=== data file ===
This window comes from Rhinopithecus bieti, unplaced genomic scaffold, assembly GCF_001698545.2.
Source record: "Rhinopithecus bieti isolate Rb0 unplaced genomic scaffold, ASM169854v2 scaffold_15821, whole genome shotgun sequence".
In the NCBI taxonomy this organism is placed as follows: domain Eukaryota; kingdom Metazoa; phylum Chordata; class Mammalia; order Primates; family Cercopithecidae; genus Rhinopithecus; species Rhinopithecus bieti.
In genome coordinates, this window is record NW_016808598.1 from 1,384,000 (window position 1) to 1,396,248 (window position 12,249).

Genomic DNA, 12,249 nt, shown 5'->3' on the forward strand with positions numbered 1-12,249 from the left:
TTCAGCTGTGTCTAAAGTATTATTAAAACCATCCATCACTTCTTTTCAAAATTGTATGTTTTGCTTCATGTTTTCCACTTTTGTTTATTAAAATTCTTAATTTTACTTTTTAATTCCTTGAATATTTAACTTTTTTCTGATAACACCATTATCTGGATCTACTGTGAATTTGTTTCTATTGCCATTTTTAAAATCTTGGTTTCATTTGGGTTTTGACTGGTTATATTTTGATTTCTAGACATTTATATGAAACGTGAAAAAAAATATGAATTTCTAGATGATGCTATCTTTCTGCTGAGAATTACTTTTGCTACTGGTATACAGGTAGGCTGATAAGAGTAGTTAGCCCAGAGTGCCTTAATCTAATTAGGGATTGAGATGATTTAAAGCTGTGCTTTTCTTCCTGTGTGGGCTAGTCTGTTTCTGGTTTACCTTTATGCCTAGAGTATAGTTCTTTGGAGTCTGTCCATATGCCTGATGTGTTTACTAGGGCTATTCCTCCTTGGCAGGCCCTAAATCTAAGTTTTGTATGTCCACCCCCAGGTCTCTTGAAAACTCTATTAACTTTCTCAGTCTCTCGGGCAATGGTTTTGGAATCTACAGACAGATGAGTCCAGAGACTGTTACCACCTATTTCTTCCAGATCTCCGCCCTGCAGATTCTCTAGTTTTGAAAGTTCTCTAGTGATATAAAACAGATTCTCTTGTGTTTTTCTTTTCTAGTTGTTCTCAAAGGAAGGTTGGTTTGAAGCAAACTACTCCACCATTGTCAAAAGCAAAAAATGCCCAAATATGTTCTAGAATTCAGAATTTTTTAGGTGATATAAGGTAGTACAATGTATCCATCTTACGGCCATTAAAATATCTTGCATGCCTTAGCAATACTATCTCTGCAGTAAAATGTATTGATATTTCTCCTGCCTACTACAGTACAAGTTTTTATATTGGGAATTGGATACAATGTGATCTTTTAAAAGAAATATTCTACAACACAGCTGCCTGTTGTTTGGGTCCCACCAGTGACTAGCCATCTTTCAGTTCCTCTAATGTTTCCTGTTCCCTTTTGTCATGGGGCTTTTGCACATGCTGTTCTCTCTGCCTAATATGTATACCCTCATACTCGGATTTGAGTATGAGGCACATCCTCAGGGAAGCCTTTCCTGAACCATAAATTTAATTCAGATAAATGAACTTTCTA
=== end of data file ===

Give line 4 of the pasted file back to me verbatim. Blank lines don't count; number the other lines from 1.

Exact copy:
In genome coordinates, this window is record NW_016808598.1 from 1,384,000 (window position 1) to 1,396,248 (window position 12,249).